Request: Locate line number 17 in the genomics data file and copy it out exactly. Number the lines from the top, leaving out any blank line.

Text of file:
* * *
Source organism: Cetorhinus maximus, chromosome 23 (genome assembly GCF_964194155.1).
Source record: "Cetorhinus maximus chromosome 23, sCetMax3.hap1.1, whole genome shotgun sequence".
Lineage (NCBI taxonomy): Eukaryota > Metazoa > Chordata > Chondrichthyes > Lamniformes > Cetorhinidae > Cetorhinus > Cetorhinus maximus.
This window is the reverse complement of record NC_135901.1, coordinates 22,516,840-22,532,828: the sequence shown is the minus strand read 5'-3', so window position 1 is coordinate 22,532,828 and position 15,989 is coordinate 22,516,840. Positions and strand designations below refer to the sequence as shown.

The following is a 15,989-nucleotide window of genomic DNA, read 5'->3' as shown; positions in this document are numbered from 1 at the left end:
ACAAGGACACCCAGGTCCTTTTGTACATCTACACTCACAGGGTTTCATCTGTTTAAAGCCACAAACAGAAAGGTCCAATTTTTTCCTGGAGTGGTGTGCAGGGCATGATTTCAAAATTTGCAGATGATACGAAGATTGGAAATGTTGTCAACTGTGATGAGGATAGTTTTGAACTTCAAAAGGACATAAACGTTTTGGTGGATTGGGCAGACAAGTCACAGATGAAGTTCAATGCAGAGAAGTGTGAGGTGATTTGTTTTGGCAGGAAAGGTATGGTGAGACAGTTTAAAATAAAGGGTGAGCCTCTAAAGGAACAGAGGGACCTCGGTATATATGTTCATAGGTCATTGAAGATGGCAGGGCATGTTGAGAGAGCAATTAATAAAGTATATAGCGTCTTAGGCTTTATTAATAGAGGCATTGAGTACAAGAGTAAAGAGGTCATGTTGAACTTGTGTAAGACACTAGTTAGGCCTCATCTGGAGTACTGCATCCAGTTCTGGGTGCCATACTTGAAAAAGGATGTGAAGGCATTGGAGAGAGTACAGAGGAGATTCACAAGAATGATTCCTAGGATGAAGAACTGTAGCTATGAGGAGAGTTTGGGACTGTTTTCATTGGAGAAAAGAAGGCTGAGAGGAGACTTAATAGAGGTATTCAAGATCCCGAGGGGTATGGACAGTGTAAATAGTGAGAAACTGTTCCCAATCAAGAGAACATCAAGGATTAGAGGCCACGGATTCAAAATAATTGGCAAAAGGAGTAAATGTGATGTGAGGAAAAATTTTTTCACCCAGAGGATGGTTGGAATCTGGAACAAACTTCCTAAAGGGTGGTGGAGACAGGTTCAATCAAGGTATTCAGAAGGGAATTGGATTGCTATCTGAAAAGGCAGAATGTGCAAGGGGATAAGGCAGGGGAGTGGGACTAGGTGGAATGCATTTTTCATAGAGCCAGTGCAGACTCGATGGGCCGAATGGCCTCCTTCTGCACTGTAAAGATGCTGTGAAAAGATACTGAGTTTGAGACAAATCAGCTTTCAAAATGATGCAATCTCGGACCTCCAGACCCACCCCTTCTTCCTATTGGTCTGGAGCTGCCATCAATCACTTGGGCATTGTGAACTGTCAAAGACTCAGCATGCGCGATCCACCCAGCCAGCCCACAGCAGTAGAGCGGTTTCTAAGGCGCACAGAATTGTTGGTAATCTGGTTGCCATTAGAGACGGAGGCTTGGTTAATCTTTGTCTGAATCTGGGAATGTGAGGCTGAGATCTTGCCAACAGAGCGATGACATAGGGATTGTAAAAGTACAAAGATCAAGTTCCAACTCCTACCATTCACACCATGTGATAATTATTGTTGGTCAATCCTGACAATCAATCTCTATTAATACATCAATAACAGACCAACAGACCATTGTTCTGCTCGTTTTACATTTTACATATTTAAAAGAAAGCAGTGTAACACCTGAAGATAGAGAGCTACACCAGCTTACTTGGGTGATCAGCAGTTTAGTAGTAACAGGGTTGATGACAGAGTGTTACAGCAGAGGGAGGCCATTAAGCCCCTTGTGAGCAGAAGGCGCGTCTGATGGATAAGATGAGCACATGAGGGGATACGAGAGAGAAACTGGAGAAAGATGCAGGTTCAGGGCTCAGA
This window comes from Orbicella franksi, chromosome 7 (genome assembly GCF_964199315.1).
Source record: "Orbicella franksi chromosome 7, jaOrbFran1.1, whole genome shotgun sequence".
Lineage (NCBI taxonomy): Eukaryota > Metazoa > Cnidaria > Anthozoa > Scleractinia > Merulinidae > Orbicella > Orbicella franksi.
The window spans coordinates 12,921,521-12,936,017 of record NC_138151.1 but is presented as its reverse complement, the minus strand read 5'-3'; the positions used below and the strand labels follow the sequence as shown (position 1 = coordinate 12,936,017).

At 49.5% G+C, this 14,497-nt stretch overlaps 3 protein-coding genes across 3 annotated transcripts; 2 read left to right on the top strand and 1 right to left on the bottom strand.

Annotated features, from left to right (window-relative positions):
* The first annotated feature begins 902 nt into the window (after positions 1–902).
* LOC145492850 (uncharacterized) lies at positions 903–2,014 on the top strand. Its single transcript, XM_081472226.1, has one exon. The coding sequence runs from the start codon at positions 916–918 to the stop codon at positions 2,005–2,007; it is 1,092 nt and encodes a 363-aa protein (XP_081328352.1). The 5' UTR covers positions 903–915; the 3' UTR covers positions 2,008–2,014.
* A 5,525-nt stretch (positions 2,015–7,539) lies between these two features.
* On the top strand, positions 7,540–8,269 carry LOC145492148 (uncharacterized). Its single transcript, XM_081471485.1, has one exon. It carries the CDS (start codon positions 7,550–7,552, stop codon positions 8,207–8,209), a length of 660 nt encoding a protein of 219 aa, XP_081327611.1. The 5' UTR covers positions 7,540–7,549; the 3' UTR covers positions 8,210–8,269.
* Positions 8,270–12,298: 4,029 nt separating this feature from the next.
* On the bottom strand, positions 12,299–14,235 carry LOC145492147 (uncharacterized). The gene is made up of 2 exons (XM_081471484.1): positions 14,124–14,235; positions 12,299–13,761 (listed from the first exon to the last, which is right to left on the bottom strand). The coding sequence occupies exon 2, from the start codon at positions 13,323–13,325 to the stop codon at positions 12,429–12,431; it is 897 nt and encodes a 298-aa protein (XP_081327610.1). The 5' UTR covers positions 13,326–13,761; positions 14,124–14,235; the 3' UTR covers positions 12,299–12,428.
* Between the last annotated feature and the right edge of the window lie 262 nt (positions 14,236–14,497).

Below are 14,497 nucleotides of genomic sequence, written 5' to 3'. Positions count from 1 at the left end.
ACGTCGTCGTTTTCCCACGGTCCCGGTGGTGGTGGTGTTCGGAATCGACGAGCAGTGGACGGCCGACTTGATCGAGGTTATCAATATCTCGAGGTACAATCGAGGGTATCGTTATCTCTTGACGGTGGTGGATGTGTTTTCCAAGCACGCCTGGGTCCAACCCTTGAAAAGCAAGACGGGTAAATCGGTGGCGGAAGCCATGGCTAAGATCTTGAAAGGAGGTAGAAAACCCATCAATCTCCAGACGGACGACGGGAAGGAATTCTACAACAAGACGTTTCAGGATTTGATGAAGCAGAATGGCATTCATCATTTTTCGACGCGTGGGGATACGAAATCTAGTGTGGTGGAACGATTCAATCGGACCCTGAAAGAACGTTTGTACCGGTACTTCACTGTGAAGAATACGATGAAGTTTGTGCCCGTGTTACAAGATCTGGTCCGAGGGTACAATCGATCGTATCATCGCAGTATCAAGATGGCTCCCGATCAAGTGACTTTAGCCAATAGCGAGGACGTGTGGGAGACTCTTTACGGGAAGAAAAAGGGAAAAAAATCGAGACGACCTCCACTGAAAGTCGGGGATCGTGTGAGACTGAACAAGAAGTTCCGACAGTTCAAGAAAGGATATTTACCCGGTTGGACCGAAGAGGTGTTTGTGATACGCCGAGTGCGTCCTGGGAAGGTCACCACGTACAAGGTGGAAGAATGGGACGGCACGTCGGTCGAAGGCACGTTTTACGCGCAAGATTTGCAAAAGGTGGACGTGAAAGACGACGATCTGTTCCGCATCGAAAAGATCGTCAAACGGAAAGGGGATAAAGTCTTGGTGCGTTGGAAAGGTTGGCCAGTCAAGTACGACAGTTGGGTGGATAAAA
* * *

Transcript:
* Positions 8,270–12,298: 4,029 nt separating this feature from the next.